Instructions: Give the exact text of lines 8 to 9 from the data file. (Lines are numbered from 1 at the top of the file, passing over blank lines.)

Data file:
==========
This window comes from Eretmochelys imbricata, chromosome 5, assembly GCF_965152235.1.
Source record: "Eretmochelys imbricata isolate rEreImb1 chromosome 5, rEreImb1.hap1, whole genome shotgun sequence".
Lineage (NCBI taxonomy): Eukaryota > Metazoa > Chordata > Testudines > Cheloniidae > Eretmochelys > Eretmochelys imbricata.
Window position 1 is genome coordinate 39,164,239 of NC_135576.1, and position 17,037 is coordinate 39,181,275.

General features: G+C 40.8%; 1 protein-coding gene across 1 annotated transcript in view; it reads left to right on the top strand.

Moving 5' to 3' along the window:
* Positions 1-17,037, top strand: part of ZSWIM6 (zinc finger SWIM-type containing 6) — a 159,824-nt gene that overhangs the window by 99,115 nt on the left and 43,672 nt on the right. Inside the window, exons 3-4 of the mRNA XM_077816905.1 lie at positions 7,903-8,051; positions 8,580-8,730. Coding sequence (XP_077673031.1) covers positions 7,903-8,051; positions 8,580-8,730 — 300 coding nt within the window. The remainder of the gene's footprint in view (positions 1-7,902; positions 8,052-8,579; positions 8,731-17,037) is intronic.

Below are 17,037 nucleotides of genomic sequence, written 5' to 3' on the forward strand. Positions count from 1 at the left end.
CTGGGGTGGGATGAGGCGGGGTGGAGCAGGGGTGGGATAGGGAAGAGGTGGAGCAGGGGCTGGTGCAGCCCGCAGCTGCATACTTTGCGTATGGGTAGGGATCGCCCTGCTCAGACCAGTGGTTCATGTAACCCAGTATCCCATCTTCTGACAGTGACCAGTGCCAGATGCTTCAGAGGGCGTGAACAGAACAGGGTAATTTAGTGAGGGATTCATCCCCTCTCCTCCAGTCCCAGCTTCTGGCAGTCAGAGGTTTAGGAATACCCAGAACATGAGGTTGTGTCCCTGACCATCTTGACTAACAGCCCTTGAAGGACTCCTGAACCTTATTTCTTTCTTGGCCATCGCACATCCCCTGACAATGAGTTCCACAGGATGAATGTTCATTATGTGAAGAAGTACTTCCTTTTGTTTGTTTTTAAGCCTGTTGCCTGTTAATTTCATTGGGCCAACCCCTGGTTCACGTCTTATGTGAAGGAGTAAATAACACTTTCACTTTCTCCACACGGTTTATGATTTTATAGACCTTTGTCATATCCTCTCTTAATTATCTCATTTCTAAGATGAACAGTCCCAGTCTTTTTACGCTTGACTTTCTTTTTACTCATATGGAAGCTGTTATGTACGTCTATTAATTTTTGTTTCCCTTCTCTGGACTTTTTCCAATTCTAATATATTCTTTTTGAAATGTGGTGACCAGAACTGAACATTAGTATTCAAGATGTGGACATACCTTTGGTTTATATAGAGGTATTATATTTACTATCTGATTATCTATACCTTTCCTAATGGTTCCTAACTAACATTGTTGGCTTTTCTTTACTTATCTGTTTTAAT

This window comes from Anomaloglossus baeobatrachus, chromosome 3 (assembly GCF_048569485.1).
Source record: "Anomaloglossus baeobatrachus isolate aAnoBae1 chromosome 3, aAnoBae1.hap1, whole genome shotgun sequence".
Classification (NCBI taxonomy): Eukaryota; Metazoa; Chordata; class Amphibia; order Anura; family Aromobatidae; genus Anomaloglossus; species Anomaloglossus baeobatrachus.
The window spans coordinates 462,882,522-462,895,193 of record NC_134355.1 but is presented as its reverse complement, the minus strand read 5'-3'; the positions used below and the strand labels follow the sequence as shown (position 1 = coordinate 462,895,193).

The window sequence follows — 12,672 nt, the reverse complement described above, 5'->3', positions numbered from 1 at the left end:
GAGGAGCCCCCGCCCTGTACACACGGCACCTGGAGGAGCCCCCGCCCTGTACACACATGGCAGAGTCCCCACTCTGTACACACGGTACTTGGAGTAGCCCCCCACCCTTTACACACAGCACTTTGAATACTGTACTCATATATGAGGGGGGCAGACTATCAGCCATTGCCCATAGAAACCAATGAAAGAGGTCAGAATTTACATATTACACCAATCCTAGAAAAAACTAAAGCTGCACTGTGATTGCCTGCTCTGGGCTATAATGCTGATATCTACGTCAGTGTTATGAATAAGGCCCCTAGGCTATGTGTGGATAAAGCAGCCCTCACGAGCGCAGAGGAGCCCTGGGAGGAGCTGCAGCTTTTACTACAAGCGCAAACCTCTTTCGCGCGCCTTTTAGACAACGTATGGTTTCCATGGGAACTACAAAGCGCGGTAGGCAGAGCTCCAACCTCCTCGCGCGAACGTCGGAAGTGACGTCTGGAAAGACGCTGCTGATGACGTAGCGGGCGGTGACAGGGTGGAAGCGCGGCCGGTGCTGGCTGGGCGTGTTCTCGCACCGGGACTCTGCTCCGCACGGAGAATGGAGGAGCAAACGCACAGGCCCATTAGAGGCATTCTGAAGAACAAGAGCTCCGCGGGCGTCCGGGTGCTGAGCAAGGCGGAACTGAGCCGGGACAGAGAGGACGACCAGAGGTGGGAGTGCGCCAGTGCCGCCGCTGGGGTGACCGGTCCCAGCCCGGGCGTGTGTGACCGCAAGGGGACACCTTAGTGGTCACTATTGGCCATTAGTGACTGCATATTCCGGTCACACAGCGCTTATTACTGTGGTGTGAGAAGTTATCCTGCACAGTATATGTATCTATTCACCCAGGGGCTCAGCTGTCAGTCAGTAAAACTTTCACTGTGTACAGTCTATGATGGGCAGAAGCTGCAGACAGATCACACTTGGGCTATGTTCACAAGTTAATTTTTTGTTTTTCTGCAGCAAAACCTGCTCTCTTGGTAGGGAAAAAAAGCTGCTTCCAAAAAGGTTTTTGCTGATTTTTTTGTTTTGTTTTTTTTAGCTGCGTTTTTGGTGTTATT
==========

Below are 17,037 nucleotides of genomic sequence, written 5' to 3' on the forward strand. Positions count from 1 at the left end.
CTGGGGTGGGATGAGGCGGGGTGGAGCAGGGGTGGGATAGGGAAGAGGTGGAGCAGGGGCTGGTGCAGCCCGCAGCTGCATACTTTGCGTATGGGTAGGGATCGCCCTGCTCAGACCAGTGGTTCATGTAACCCAGTATCCCATCTTCTGACAGTGACCAGTGCCAGATGCTTCAGAGGGCGTGAACAGAACAGGGTAATTTAGTGAGGGATTCATCCCCTCTCCTCCAGTCCCAGCTTCTGGCAGTCAGAGGTTTAGGAATACCCAGAACATGAGGTTGTGTCCCTGACCATCTTGACTAACAGCCCTTGAAGGACTCCTGAACCTTATTTCTTTCTTGGCCATCGCACATCCCCTGACAATGAGTTCCACAGGATGAATGTTCATTATGTGAAGAAGTACTTCCTTTTGTTTGTTTTTAAGCCTGTTGCCTGTTAATTTCATTGGGCCAACCCCTGGTTCACGTCTTATGTGAAGGAGTAAATAACACTTTCACTTTCTCCACACGGTTTATGATTTTATAGACCTTTGTCATATCCTCTCTTAATTATCTCATTTCTAAGATGAACAGTCCCAGTCTTTTTACGCTTGACTTTCTTTTTACTCATATGGAAGCTGTTATGTACGTCTATTAATTTTTGTTTCCCTTCTCTGGACTTTTTCCAATTCTAATATATTCTTTTTGAAATGTGGTGACCAGAACTGAACATTAGTATTCAAGATGTGGACATACCTTTGGTTTATATAGAGGTATTATATTTACTATCTGATTATCTATACCTTTCCTAATGGTTCCTAACTAACATTGTTGGCTTTTCTTTACTTATCTGTTTTAAT